Bodo Hombach: “Poland is down but not out”, 1982
On 9 March 1982, in my position as Executive of SPD-NRW, I wrote to all elected officials in North Rhine-Westphalia. In the letter, I announced that an exhibition entitled “Spuren des Freiheitswillens” [“Signs of the desire for freedom”] would be opened on 12 March 1982 in the offices of the SPD regional office for NRW. The exhibition showed posters, flyers, forbidden literature, photos and other materials of the Polish Solidarność movement. Also on 12 March 1982, I introduced to the public the portfolio of posters “Poland is down but not out” that had been published by the Heidelberger graphic artist Klaus Staeck and myself. In the circular, I gave notice that Solidarność activists would be meeting in Düsseldorf on 13 and 14 March 1982. I had organised this meeting with the German Trade Union Association.
After the meeting on 15 March 1982, I held a press conference with representatives of the Solidarność movement in the exhibition rooms. The dpa communication based on this stated that: “In his cover letter, the SPD General Secretary Bodo Hombach appealed to the party officials: ‘Display these posters, make them accessible to many, make a political demonstration out of them’. At the opening of the Düsseldorf exhibition, he went on to say that his SPD Regional Association had collected 250 addresses of Polish families whose fathers were interned and who desperately needed help. The SPD would now organise sponsorships. The works council at the Mannesmann Röhrenwerke had already taken over the sponsorships of 50 families.”
After its public presentation, the poster collection was sent to all local SPD associations in NRW. The SPD aimed to express their solidarity with the Solidarność activists through campaigns based on local activities and exhibitions. The following quotes came from a circular that I sent to the elected officials:
“… German social democracy is always on the side of freedom. This is also documented by the North Rhine-Westphalian SPD with an exhibition of Polish trade union posters, flyers, forbidden literature, photos and other ‘signs of the desire for freedom’. The exhibition should extend across the country. This portfolio with its collection of important posters of the Solidarność movement will be used to achieve this goal. The prints are authentic, right up to the quality of the paper. That is why, for example, the reproduction of one of the first posters ever published by Solidarność is also printed on packing paper.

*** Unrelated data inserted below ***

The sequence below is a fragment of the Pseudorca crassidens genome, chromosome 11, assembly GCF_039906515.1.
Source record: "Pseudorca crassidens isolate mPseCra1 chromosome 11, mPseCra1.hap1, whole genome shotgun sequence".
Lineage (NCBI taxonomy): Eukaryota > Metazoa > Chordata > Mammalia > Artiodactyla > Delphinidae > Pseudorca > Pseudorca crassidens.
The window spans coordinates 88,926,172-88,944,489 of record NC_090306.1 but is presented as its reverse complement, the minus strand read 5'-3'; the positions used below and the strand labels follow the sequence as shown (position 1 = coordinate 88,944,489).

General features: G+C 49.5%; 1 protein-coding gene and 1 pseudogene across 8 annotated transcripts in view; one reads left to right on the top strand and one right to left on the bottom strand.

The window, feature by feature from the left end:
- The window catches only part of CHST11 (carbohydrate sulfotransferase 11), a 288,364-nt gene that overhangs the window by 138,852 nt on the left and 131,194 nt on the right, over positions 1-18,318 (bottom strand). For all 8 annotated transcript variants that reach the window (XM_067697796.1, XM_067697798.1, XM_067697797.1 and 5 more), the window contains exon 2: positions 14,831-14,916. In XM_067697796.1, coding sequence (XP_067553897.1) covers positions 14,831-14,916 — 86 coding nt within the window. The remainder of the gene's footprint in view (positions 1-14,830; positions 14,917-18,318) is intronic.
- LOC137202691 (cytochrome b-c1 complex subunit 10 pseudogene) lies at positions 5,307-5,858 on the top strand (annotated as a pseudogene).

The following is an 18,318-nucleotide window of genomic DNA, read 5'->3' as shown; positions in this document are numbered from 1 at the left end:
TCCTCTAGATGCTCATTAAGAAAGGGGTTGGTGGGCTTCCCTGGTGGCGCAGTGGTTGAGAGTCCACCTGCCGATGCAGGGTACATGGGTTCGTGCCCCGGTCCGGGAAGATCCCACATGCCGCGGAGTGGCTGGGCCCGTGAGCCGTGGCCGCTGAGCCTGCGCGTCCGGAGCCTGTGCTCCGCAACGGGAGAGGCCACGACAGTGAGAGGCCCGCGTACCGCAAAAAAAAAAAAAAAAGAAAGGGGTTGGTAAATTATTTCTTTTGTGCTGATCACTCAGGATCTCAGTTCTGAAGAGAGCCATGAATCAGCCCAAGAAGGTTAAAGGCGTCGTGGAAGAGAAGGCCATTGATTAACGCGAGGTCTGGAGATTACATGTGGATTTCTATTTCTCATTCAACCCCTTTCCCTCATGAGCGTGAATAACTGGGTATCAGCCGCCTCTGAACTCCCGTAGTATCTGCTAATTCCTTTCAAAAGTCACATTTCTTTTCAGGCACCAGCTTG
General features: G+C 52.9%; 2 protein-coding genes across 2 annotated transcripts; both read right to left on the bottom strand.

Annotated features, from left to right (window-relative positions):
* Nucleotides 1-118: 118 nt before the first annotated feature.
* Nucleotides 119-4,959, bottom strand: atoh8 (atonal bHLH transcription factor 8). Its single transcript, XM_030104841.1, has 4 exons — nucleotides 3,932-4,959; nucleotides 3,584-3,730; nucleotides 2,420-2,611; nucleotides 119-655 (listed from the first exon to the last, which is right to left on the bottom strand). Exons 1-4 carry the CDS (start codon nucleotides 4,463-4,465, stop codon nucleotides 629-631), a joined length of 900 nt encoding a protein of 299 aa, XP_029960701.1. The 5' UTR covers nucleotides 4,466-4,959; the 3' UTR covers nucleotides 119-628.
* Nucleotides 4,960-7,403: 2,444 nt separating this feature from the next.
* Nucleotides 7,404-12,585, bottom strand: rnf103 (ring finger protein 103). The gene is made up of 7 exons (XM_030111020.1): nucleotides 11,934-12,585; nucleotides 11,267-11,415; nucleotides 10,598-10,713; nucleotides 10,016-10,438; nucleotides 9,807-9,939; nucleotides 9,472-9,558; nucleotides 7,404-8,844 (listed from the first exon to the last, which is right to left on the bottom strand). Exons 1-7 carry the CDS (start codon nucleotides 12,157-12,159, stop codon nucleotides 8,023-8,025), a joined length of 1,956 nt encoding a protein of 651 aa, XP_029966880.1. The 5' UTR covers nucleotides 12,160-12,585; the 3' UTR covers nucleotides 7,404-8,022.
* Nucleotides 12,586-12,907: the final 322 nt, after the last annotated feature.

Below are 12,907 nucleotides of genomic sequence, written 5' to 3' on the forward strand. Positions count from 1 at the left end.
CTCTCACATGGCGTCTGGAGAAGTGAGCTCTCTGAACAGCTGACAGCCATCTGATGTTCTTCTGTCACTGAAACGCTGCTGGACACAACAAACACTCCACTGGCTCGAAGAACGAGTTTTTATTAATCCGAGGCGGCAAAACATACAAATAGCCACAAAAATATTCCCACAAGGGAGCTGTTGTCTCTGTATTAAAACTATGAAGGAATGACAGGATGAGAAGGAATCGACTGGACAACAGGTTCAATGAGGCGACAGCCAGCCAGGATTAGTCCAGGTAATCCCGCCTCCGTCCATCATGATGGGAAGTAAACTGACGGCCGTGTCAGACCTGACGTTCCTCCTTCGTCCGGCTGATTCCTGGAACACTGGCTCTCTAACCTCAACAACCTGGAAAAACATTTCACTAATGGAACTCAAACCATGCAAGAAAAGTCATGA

I implore you: Display these posters, make them accessible to many, make a political demonstration out of them, sell as many portfolios as possible. All the profits will be used for the benefit of Solidarność. …
We would like to thank those who have helped make the poster portfolio possible: Above all our thanks go to the graphic artist Klaus Staeck and his friend Gerhard Steidl. They are responsible for the typographical design of the portfolio and declined to take a fee. …”
Acquiring the posters
With the help of a German diplomat, I was able to bring most of the posters we used back with me from Poland on my various trips, during which I was able to observe Solidarność activities and to speak with activists. The actions of the Regional Association of North Rhine-Westphalia, which Johannes Rau was across, were viewed critically and commented on by political realists within the federal SPD. Nevertheless, the NRW SPD implemented the campaign in a number of places and mobilised funds to support the Solidarność movement and the families of those who had been interned.
Bodo Hombach, March 2021
Poland is down but not out
41 reprinted Polish posters (1980-1981) and a poster by Klaus Staeck
Published by Klaus Staeck and Bodo Hombach with a foreword by Johannes Rau
Reproduction and printing: Gerhard Steidl, Göttingen
Publisher: Edition Staeck in cooperation with the SPD Regional Association of North Rhine-Westphalia